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The Polygon Miden Architecture describes how the participants of the network interact. The architecture reflects the design goals for the rollup:

  • High throughput.
  • Privacy.
  • Asset safety.

Inspired by the actor model

The actor model inspired Miden to achieve concurrent and local state changes. In the model, actors are little state machines with inboxes, meaning each actor is responsible for their own state. Actors can send and receive messages to communicate with other actors. Messages can be read asynchronously.

Core concepts in Miden

In Miden, there are accounts and notes which can hold assets. Accounts consume and produce notes in transactions. Transactions describe account state changes of single accounts.


Accounts can hold assets and define rules how assets can be transferred. Accounts can represent users or autonomous smart contracts. This chapter describes the design, the storage types, and the creation of an account.


Notes are messages that accounts send to each other. A note stores assets and a script that defines how this note can be consumed. This chapter describes the design, the storage types, and the creation of a note.


Assets can be fungible and non-fungible. They are stored in the owner’s account itself or in a note. This chapter describes asset issuance, customization, and storage.


Transactions describe production and consumption of notes by a single account. Executing a transaction always results in a STARK proof. This chapter describes the transaction design and the different transaction types.

Accounts produce and consume notes to communicate

Core concepts

State and Execution

The state model captures all individual states of all accounts and notes. Finally, the execution model describes state progress in a sequence of blocks.

State model

State describes everything that is the case at a certain point in time. Individual states of accounts or notes can be stored onchain and offchain. This chapter describes the three different state databases in Miden.

Execution model

Execution describes how the state progresses - on an individual level via transactions and at the global level expressed as aggregated state updates in blocks. This chapter describes the execution model and how blocks are built.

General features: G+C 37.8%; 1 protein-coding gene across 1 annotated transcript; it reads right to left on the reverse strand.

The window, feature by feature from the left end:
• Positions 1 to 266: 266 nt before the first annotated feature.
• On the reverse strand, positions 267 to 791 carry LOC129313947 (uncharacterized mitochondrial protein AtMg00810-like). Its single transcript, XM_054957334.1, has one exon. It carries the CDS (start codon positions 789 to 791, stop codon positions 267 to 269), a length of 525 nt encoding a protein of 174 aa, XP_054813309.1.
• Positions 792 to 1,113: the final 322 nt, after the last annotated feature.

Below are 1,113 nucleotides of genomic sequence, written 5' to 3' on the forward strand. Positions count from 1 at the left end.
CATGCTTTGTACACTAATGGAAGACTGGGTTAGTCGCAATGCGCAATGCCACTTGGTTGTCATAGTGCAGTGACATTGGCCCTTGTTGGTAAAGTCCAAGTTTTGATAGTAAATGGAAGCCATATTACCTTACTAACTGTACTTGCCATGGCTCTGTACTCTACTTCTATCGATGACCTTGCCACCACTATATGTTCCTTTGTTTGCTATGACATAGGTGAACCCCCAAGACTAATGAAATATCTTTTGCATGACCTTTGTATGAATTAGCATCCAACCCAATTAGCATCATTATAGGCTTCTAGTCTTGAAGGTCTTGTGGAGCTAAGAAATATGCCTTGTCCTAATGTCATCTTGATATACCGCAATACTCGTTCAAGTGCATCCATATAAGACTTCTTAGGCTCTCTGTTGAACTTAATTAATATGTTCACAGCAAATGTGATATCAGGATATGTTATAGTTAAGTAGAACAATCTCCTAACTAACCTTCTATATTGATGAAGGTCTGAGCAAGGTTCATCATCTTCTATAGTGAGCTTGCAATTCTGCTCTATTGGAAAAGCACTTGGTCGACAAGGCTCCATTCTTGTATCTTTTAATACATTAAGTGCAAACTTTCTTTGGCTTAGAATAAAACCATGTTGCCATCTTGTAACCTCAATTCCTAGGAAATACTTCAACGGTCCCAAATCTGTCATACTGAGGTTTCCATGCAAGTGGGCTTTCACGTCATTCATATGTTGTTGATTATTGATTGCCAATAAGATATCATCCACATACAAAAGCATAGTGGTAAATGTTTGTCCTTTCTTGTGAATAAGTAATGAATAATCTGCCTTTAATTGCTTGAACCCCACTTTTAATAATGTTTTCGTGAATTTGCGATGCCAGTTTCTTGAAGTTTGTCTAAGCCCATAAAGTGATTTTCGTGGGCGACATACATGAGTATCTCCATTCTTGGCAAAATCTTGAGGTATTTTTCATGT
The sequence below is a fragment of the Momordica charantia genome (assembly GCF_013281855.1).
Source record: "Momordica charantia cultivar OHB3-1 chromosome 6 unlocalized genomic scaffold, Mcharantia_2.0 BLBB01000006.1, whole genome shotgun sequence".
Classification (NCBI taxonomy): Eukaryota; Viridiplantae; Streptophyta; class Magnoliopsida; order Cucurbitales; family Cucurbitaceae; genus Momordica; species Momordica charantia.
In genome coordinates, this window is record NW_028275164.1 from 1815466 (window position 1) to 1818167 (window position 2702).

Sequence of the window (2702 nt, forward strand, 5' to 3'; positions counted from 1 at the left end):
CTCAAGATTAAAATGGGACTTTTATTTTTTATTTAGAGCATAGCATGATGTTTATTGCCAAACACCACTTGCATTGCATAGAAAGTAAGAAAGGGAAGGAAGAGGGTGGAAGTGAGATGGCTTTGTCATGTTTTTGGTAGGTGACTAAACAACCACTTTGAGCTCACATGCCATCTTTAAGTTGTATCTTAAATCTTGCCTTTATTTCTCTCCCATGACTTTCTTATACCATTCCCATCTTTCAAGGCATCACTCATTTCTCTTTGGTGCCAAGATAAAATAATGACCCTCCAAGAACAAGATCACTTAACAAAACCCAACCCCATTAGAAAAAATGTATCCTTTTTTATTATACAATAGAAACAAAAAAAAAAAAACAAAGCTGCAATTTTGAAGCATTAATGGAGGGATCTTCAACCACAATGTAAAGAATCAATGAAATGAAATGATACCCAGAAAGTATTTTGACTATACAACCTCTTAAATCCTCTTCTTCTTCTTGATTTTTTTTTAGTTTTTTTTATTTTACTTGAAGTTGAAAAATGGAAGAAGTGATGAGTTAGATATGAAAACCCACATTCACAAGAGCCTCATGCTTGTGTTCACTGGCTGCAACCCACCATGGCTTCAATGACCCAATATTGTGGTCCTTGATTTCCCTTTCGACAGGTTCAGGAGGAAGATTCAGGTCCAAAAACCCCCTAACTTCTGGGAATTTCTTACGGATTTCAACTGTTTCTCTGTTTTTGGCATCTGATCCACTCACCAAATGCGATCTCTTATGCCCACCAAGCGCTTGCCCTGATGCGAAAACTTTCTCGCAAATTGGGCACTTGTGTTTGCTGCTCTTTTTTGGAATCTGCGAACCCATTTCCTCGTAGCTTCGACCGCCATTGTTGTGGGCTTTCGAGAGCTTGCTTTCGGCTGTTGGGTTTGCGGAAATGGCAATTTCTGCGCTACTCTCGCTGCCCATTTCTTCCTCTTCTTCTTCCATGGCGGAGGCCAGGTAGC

Operators capture and progress state

State progress

Architecture tradeoffs

Want to know more on why we designed Miden as is?

Polygon Miden’s architecture

Polygon Miden’s architecture departs considerably from typical blockchain designs to support privacy and parallel transaction exection. In traditional blockchains state and transactions must be transparent to be verifiable. This is necessary for block production and execution. User generated zero-knowledge proofs allow state transitions, e.g. transactions, to be verifiable without being transparent.

Actor-based execution model

The actor model inspires Polygon Miden’s execution model. This is a well-known design paradigm in concurrent systems. In the actor model, actors are state machines responsible for maintaining their own state. In the context of Polygon Miden, each account is an actor. Actors communicate with each other by exchanging messages asynchronously. One actor can send a message to another, but it is up to the recipient to apply the requested change to their state.

Polygon Miden’s architecture takes the actor model further and combines it with zero-knowledge proofs. Now, actors not only maintain and update their own state, but they can also prove the validity of their own state transitions to the rest of the network. This ability to independently prove state transitions enables local smart contract execution, private smart contracts, and much more. And it is quite unique in the rollup space. Normally only centralized entities - sequencer or prover - create zero-knowledge proofs, not the users.

Hybrid state model

The actor-based execution model requires a radically different approach to recording the system’s state. Actors and the messages they exchange must be treated as first-class citizens. Polygon Miden addresses this by combining the state models of account-based systems like Ethereum and UTXO-based systems like Bitcoin and Zcash.

Last update: December 14, 2023
Authors: kmurphypolygon